German conservatives eurobond awakening

BERLIN — If Angela Merkels sudden embrace of a €500 billion debt-fueled fund to help Europes coronavirus recovery came as a surprise, her success in winning the endorsement of her own conservative party for the plan was a jaw-dropper.

For years, German conservatives railed against proposals in Europe that carried even the slightest whiff of joint liability for debt.

“Were not going to overcome chronic indebtedness by dividing the debt amongst ourselves,” Horst Seehofer, then-leader of Bavarias Christian Social Union (and current German interior minister) said at the time of the eurozone crisis. Then-Labor Minister Ursula von der Leyen responded to a worsening of the crisis in 2011 by suggesting Germany demand gold reserves or stakes in industrial companies as collateral for any loans to fellow euro members.

Though Merkel shot down von der Leyens idea, the chancellor was hardly a pushover when it came to spending German treasure on eurozone weaklings.

Times have changed.

Conservative leaders say they have few qualms about accepting the common debt issuance as it doesnt entail the kind of large-scale mutualization they so feared during the Greek crisis.

Merkels conservatives have put their weight behind the Franco-German plan presented on Monday — which would move the EU one step closer to a bona fide fiscal union — with almost no questions asked.

“We support Chancellor Merkel and President [Emmanuel] Macrons joint initiative as a major contribution to European solidarity in the corona crisis,” the Christian Democratic Unions parliamentary group said in a statement, released during the Merkel-Macron press conference.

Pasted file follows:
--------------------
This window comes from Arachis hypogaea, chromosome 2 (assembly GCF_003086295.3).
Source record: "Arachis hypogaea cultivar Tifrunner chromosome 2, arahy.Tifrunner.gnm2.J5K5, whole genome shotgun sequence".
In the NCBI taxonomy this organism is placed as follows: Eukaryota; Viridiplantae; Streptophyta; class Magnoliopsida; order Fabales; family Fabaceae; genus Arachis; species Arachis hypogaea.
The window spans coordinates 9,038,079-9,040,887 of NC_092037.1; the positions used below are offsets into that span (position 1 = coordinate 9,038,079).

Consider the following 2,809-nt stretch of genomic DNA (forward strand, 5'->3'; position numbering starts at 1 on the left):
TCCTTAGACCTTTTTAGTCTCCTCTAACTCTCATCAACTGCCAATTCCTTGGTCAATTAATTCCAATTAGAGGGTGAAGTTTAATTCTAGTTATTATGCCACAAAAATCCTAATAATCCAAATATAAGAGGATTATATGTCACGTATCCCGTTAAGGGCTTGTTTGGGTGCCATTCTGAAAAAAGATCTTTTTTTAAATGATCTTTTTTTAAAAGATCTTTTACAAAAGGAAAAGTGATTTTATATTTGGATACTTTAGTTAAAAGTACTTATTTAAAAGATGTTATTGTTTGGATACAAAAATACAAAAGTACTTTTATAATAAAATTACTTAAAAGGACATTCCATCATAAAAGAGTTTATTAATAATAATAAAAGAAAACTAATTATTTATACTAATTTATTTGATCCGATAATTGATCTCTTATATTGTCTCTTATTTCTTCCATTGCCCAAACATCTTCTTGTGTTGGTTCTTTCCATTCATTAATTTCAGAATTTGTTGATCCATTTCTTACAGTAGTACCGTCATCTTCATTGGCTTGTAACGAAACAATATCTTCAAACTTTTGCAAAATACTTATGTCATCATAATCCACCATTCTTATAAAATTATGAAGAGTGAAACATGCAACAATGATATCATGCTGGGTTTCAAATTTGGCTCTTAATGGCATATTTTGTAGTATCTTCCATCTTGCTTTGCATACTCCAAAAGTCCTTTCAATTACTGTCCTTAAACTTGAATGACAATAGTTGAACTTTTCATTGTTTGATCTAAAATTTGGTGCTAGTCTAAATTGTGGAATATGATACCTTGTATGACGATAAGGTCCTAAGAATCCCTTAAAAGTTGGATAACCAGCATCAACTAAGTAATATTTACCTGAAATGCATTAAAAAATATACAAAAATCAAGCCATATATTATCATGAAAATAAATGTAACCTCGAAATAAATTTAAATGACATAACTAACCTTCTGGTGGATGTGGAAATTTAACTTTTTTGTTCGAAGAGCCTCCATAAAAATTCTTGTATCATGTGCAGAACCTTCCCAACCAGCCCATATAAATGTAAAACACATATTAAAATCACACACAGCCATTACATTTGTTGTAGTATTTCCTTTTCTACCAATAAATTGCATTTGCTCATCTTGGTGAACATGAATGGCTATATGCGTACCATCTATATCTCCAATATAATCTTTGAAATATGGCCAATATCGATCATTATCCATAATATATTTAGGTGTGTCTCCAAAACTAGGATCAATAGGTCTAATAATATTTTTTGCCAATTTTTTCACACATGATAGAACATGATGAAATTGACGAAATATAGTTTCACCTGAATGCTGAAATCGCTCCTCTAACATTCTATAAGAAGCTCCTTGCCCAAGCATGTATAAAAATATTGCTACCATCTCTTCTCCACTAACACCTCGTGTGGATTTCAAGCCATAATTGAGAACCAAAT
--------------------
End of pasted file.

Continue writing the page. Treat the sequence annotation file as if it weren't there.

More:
“This is a process and its important that Germany and France take a common position,” Andreas Jung, deputy leader of the CDU parliamentary group, explained on German public television Tuesday.

Even Friedrich Merz, a prominent fiscal conservative who is running for the leadership of the CDU, praised Merkel and Macron for “a very good proposal.”

Conservative leaders say they have few qualms about accepting the common debt issuance as it doesnt entail the kind of large-scale mutualization they so feared during the Greek crisis.

“This proposal shows that European solidarity can work without mutualization of debt,” Ralph Brinkhaus, the leader of the CDU parliamentary group, told Der Spiegel.

At least when its old debt.

Countries would not be allowed to use the money in the fund to repay existing obligations, which in Italys case totals about €2.5 trillion. The bonds sold to seed the fund would be issued in the name of the EU. That means individual members would only be responsible for repaying their own share (to be determined by the European Commission) and not liable for others portions.

At least in theory. Its hard to imagine that Germany (even if its not legally bound) would allow the EU to default on the bonds if Italy or Spain couldnt pay what they owed. The fallout would be too damaging. Such concerns are just one reason German conservatives rejected similar plans in the past.

So why did Germanys conservative bloc go from being the scourge of southern Europe to its enthusiastic savior? In a word, business.

Unlike the euro crisis, which triggered dramatic turbulence in financial markets but left German industry unscathed, the corona pandemic threatens Germanys own economic stability. The nations in the eye of the euro crisis storm, such as Portugal and Greece, were not key German trading partners. The countries in focus now — especially Italy — are a different story.

Angela Merkel and Emmanuel Macron speak to the media at the Chancellery during the coronavirus crisis on May 18, 2020 in Berlin | Pool photo by Andreas Gora/Getty Images

Italy is Germanys fifth-largest trading partner with a total trade volume of more than €125 billion last year. Major German car companies and machinery makers rely heavily on suppliers in Italys northern industrial corridor. Permanent damage to those supply chains could also do irreparable harm to German industry.

Thats why German industry, traditionally close to the CDU, has been one of the loudest voices urging Berlin to push ahead with the recovery fund.

“The EUs response should be unprecedented,” said Dieter Kempf, president of the Federation of German Industries, the countrys most poweRead More – Source